Quality and Nutritional Evaluation of Regina Tomato, a Traditional Long-Storage Landrace of Puglia (Southern Italy)
Institute of Sciences of Food Production (ISPA), CNR, via Amendola 122/O, 70126 Bari, Italy
Department of Agricultural and Environmental Science, University of Bari Aldo Moro, via Amendola 165/A, 70126 Bari, Italy
Institute of Sciences of Food Production (ISPA), CNR, via Lecce-Monteroni, 73100 Lecce, Italy
Authors to whom correspondence should be addressed.
Agriculture 2018, 8(6), 83; https://doi.org/10.3390/agriculture8060083
Received: 10 May 2018 / Revised: 8 June 2018 / Accepted: 11 June 2018 / Published: 13 June 2018
(This article belongs to the Special Issue Biodiversity of Vegetable Crops, A Living Heritage)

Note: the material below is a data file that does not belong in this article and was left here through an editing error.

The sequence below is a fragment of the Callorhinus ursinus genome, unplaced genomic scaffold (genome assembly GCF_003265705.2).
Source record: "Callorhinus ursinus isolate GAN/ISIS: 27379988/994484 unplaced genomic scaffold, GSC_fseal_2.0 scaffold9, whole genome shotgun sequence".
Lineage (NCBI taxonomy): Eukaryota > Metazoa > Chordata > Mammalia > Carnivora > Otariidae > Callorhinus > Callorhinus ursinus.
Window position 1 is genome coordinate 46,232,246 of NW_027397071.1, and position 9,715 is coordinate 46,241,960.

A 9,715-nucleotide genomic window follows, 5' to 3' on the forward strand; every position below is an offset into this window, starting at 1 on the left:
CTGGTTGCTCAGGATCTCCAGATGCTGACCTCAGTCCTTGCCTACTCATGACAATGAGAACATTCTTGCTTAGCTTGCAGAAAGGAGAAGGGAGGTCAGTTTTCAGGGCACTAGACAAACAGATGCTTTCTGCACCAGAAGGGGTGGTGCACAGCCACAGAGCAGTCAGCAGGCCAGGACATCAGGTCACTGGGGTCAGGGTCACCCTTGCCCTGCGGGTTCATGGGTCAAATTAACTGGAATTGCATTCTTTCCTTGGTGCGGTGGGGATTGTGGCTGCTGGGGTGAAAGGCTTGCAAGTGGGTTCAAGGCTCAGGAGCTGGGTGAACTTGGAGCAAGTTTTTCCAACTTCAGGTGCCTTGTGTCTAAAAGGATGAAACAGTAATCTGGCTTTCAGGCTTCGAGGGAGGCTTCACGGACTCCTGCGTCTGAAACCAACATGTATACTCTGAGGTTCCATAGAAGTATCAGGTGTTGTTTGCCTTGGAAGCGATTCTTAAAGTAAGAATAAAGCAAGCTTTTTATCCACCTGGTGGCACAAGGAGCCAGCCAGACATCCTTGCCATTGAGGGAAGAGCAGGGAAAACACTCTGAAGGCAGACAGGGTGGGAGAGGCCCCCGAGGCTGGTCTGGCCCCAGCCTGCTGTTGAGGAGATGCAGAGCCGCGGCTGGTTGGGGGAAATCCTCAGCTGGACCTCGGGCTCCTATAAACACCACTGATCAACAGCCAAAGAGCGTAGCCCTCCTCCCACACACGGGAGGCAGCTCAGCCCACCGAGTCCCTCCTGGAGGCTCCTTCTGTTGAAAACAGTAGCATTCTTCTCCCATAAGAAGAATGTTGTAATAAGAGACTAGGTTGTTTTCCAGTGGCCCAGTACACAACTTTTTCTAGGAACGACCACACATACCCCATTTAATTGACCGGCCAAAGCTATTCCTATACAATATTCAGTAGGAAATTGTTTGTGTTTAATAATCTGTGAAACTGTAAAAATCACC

Regina tomato, a locally cultivated Italian landrace, is listed as an item in the ‘List of Traditional Agri-Food Products’ of the Italian Department for Agriculture and itemised as ‘Slow Food presidium’ by the Slow Food Foundation. It is classified as a long-storage tomato since it can be preserved for several months after harvest thanks to its thick and coriaceous skin. Three ecotypes were investigated for main physical and chemical traits both at harvest and after three months of storage. Experimental results indicate that this tomato landrace has a qualitative profile characterized by high concentrations of tocopherols, lycopene and ascorbic acid (maximum 28.6 and 53.7 mg/kg fresh weight, FW, and 0.28 mg/g FW, respectively) even after a long storage time, together with lower average Total Soluble Solids. The initial and post-storage contents of the bioactive compounds changed at a different rate in each ecotype (i.e., in Monopoli Regina tomato the highest content of α-Tocopherol, thereafter reduced to the same level of the other two ecotypes). These results indicate unique and unmistakable features of this long-storage tomato, closely linked to the geographic origin area that include both natural (available technical inputs) and human (specific cultural practices) factors.